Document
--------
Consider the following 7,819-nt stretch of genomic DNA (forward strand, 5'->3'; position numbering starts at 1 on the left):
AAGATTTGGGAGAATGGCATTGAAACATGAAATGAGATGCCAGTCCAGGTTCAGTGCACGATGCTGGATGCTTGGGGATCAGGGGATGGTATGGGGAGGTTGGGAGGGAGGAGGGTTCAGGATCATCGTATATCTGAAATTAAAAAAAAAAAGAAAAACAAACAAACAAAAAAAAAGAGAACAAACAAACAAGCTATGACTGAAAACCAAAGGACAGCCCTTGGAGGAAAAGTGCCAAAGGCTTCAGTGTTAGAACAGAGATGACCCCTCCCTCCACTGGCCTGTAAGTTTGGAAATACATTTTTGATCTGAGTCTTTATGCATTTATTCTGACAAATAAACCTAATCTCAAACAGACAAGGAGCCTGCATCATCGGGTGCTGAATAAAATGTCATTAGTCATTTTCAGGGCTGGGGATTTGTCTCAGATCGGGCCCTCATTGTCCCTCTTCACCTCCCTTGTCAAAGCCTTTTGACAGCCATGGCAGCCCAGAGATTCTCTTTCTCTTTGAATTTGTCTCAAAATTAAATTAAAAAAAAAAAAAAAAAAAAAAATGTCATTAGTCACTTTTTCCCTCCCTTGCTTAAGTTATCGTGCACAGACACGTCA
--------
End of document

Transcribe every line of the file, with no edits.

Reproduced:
Consider the following 7,819-nt stretch of genomic DNA (forward strand, 5'->3'; position numbering starts at 1 on the left):
AAGATTTGGGAGAATGGCATTGAAACATGAAATGAGATGCCAGTCCAGGTTCAGTGCACGATGCTGGATGCTTGGGGATCAGGGGATGGTATGGGGAGGTTGGGAGGGAGGAGGGTTCAGGATCATCGTATATCTGAAATTAAAAAAAAAAAGAAAAACAAACAAACAAAAAAAAAGAGAACAAACAAACAAGCTATGACTGAAAACCAAAGGACAGCCCTTGGAGGAAAAGTGCCAAAGGCTTCAGTGTTAGAACAGAGATGACCCCTCCCTCCACTGGCCTGTAAGTTTGGAAATACATTTTTGATCTGAGTCTTTATGCATTTATTCTGACAAATAAACCTAATCTCAAACAGACAAGGAGCCTGCATCATCGGGTGCTGAATAAAATGTCATTAGTCATTTTCAGGGCTGGGGATTTGTCTCAGATCGGGCCCTCATTGTCCCTCTTCACCTCCCTTGTCAAAGCCTTTTGACAGCCATGGCAGCCCAGAGATTCTCTTTCTCTTTGAATTTGTCTCAAAATTAAATTAAAAAAAAAAAAAAAAAAAAAAATGTCATTAGTCACTTTTTCCCTCCCTTGCTTAAGTTATCGTGCACAGACACGTCA